To Kill a Mockingbird Essay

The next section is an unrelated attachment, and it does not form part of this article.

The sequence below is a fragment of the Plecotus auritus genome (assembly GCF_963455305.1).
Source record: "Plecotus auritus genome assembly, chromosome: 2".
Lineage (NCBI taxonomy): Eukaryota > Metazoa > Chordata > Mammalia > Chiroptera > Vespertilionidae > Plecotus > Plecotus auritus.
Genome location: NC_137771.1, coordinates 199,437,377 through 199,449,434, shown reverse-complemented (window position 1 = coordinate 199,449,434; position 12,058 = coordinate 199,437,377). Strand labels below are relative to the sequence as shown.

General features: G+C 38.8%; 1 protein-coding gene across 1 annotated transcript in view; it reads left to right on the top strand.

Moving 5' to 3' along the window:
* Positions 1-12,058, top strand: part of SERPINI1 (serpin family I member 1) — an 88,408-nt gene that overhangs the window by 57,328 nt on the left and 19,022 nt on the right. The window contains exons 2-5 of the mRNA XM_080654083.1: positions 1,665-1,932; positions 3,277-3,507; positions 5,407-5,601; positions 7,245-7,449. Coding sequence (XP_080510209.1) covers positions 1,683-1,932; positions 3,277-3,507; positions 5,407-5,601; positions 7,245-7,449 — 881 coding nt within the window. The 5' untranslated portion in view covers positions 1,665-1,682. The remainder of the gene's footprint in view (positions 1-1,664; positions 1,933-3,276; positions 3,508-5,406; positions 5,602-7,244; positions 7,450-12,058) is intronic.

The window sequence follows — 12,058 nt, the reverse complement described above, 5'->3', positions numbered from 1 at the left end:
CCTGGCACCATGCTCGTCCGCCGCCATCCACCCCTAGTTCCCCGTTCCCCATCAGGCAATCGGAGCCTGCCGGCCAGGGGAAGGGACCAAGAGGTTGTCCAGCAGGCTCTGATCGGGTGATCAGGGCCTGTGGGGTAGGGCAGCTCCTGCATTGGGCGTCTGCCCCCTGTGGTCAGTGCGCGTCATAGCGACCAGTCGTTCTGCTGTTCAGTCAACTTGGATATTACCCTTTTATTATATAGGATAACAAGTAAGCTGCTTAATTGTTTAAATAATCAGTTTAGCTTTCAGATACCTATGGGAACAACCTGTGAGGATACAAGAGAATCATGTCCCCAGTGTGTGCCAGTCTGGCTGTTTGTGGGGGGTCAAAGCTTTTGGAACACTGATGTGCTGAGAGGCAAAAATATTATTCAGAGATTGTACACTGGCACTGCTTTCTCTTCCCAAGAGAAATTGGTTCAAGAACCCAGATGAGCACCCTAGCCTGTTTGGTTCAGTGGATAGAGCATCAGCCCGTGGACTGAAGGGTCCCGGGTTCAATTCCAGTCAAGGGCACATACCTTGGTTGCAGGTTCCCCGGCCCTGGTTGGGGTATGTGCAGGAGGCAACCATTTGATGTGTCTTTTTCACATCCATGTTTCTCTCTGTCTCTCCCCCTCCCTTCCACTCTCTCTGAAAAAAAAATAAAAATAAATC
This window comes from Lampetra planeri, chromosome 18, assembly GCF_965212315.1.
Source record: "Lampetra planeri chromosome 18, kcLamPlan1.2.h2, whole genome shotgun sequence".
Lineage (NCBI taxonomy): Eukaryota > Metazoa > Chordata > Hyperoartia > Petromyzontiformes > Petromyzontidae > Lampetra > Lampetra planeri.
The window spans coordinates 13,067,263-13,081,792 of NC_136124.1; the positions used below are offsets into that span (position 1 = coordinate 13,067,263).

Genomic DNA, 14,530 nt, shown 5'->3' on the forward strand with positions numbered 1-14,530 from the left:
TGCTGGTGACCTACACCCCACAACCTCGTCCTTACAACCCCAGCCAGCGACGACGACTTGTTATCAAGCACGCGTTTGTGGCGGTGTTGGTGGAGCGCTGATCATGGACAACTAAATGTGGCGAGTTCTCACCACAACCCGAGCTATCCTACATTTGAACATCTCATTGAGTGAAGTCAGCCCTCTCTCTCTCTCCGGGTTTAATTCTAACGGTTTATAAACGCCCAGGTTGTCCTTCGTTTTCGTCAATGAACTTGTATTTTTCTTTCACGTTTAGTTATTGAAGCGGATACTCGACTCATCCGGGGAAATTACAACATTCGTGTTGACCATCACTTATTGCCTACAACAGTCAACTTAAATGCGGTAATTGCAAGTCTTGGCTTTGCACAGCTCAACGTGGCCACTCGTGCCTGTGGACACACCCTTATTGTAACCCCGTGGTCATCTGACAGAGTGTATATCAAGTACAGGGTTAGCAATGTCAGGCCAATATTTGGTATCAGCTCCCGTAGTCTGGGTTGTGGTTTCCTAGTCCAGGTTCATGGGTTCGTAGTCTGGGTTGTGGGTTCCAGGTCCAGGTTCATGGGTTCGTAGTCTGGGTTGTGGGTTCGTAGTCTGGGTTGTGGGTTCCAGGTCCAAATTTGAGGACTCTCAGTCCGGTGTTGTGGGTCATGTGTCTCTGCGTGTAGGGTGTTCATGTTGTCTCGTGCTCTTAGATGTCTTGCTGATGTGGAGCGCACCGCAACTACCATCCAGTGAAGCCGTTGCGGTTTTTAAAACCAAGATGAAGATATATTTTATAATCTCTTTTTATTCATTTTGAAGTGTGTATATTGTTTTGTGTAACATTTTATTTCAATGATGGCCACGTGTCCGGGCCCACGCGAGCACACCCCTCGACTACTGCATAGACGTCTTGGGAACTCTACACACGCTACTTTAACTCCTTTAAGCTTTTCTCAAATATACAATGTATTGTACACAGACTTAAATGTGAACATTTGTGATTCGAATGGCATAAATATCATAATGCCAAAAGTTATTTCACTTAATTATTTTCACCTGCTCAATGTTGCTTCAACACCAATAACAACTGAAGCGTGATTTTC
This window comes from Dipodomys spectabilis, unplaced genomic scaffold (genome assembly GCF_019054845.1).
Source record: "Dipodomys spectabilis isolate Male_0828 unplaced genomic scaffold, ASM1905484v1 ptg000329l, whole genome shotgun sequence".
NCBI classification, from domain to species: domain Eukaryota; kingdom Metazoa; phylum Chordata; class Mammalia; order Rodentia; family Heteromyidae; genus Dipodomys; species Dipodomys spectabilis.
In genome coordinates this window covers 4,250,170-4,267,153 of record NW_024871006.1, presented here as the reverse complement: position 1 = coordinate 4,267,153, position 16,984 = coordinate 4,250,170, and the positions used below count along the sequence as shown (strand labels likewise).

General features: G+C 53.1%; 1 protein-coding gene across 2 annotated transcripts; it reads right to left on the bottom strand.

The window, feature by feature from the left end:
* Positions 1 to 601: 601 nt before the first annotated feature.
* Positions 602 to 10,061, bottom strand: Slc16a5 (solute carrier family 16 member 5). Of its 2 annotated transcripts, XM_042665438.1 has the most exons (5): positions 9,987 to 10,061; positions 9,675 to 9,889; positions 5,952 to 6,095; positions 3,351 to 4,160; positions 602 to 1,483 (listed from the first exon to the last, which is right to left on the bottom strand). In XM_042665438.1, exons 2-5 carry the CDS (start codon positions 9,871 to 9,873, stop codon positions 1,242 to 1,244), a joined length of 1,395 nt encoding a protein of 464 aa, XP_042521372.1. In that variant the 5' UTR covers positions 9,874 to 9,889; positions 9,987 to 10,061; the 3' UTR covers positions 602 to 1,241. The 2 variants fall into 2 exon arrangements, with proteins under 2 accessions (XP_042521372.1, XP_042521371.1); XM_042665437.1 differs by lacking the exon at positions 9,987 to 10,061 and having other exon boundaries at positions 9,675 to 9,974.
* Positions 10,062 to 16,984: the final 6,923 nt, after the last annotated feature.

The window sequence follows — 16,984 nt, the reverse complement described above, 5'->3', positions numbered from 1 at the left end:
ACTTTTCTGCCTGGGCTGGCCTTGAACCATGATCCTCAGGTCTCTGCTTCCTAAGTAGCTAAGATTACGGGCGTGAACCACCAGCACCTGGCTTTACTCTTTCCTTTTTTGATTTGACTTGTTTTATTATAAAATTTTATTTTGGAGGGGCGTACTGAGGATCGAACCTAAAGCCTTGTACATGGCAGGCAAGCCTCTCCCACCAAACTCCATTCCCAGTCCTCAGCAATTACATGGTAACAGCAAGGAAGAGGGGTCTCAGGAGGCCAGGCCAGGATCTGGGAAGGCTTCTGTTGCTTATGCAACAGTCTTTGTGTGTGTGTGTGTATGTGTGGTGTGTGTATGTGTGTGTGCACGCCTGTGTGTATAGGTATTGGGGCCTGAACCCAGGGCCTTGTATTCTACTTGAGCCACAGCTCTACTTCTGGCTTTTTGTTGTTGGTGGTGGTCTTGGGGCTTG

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In the novel To Kill a Mockingbird written by Harper Lee, the idea of innocents being destroyed by evil is presented to the reader. The story is narrated by young Scout Finch, an 8 year old girl who is considered an unusual tomboy in the prim and proper Southern community of Maycomb, Alabama. She is looking back in retrospect a number of years after the events of the novel take place. Maycomb is a sleepy, hot town with old-fashioned values, where Scout’s father Atticus is bringing up her elder brother Jem and herself while trying to protect them from the existence of social inequity in the town. To Kill a Mockingbird explores essentially whether people are good or evil, and portrays this by dramatizing Jem and Scout’s transition from a perspective of childhood innocence where they assume all people are good because they’ve never seen evil, to a more adult perspective where they have seen evil happen for no reason, and must incorporate it into their lives. As a result of this portrayal, an important subtheme in the novel is the threat that hatred and prejudice poses to the innocent; people such as Boo Radley and Tom Robinson were not prepared for the evil that they encountered and as a result were destroyed. Lee uses the symbol of the mockingbird effectively to portray the idea of innocents being destroyed by evil, as the mockingbird represents the idea of innocence, thus to kill a mockingbird is to destroy innocence. A number of characters can be identified as mockingbirds; however, the most significant mockingbirds are Tom Robinson and Boo Radley. “Remember it’s a sin to kill a mockingbird.” That was the only time I ever heard Atticus say it was a sin to do something, and I asked Miss Maudie about it. “Your father’s right,” she said. “Mockingbirds don’t do one thing but make music for us to enjoy . . . but sing their hearts out for us. That’s why it’s a sin

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